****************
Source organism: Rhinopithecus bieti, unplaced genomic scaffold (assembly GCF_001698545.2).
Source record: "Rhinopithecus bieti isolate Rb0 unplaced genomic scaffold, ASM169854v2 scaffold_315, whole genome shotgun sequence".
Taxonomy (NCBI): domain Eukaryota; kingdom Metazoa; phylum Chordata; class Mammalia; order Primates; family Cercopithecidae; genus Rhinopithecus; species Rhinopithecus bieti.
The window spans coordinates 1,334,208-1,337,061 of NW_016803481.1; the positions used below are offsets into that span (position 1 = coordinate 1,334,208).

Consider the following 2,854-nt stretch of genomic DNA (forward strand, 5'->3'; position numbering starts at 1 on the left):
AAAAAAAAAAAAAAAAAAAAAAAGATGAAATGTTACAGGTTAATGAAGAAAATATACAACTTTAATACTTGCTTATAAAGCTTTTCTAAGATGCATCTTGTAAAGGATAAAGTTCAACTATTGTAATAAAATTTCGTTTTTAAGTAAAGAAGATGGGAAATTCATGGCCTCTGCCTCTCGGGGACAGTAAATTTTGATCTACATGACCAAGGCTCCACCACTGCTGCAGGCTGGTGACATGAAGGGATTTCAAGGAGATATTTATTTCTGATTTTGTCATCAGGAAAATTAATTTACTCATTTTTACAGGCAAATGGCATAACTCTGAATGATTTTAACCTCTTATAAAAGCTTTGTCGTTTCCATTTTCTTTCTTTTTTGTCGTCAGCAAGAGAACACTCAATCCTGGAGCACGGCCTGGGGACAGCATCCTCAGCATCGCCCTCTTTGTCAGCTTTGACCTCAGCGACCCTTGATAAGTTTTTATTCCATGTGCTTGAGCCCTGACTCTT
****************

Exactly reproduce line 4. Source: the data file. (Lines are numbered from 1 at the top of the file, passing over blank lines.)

The window spans coordinates 1,334,208-1,337,061 of NW_016803481.1; the positions used below are offsets into that span (position 1 = coordinate 1,334,208).